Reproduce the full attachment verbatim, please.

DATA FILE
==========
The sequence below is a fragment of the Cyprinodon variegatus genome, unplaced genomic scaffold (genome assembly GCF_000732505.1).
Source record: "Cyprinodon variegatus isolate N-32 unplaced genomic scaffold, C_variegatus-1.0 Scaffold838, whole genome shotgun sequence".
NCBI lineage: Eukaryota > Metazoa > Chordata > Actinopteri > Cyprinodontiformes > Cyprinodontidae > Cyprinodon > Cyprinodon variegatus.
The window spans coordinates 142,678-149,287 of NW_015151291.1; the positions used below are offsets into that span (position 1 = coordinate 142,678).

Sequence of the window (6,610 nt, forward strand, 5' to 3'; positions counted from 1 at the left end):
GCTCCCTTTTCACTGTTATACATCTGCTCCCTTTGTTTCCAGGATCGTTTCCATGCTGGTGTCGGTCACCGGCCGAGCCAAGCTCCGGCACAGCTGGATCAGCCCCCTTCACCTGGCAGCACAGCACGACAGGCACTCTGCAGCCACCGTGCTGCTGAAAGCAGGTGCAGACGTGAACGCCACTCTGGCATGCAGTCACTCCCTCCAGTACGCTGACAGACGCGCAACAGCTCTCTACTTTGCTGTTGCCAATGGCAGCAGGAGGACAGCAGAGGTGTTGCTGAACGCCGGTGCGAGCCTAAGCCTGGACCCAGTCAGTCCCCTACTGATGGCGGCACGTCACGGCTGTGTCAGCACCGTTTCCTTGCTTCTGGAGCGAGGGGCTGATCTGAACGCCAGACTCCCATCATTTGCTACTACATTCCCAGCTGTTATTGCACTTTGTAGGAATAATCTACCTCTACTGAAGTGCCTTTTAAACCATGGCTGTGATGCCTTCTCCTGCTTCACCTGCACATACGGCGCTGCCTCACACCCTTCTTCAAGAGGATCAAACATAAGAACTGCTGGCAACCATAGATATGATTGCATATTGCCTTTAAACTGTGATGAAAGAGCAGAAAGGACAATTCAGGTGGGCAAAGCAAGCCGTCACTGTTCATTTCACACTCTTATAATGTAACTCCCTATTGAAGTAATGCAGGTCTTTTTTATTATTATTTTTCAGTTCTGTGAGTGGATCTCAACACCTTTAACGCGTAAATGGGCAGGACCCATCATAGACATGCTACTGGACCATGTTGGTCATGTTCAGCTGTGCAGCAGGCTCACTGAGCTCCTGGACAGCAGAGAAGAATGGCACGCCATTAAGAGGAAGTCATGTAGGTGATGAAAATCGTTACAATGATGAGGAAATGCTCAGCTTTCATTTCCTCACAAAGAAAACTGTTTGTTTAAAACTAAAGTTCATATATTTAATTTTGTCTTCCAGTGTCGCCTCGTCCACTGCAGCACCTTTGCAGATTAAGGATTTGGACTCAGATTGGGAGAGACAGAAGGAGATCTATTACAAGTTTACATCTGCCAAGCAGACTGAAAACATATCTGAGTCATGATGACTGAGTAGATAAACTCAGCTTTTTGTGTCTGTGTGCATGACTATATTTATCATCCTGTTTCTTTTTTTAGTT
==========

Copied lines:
The sequence below is a fragment of the Cyprinodon variegatus genome, unplaced genomic scaffold (genome assembly GCF_000732505.1).
Source record: "Cyprinodon variegatus isolate N-32 unplaced genomic scaffold, C_variegatus-1.0 Scaffold838, whole genome shotgun sequence".
NCBI lineage: Eukaryota > Metazoa > Chordata > Actinopteri > Cyprinodontiformes > Cyprinodontidae > Cyprinodon > Cyprinodon variegatus.
The window spans coordinates 142,678-149,287 of NW_015151291.1; the positions used below are offsets into that span (position 1 = coordinate 142,678).

Sequence of the window (6,610 nt, forward strand, 5' to 3'; positions counted from 1 at the left end):
GCTCCCTTTTCACTGTTATACATCTGCTCCCTTTGTTTCCAGGATCGTTTCCATGCTGGTGTCGGTCACCGGCCGAGCCAAGCTCCGGCACAGCTGGATCAGCCCCCTTCACCTGGCAGCACAGCACGACAGGCACTCTGCAGCCACCGTGCTGCTGAAAGCAGGTGCAGACGTGAACGCCACTCTGGCATGCAGTCACTCCCTCCAGTACGCTGACAGACGCGCAACAGCTCTCTACTTTGCTGTTGCCAATGGCAGCAGGAGGACAGCAGAGGTGTTGCTGAACGCCGGTGCGAGCCTAAGCCTGGACCCAGTCAGTCCCCTACTGATGGCGGCACGTCACGGCTGTGTCAGCACCGTTTCCTTGCTTCTGGAGCGAGGGGCTGATCTGAACGCCAGACTCCCATCATTTGCTACTACATTCCCAGCTGTTATTGCACTTTGTAGGAATAATCTACCTCTACTGAAGTGCCTTTTAAACCATGGCTGTGATGCCTTCTCCTGCTTCACCTGCACATACGGCGCTGCCTCACACCCTTCTTCAAGAGGATCAAACATAAGAACTGCTGGCAACCATAGATATGATTGCATATTGCCTTTAAACTGTGATGAAAGAGCAGAAAGGACAATTCAGGTGGGCAAAGCAAGCCGTCACTGTTCATTTCACACTCTTATAATGTAACTCCCTATTGAAGTAATGCAGGTCTTTTTTATTATTATTTTTCAGTTCTGTGAGTGGATCTCAACACCTTTAACGCGTAAATGGGCAGGACCCATCATAGACATGCTACTGGACCATGTTGGTCATGTTCAGCTGTGCAGCAGGCTCACTGAGCTCCTGGACAGCAGAGAAGAATGGCACGCCATTAAGAGGAAGTCATGTAGGTGATGAAAATCGTTACAATGATGAGGAAATGCTCAGCTTTCATTTCCTCACAAAGAAAACTGTTTGTTTAAAACTAAAGTTCATATATTTAATTTTGTCTTCCAGTGTCGCCTCGTCCACTGCAGCACCTTTGCAGATTAAGGATTTGGACTCAGATTGGGAGAGACAGAAGGAGATCTATTACAAGTTTACATCTGCCAAGCAGACTGAAAACATATCTGAGTCATGATGACTGAGTAGATAAACTCAGCTTTTTGTGTCTGTGTGCATGACTATATTTATCATCCTGTTTCTTTTTTTAGTT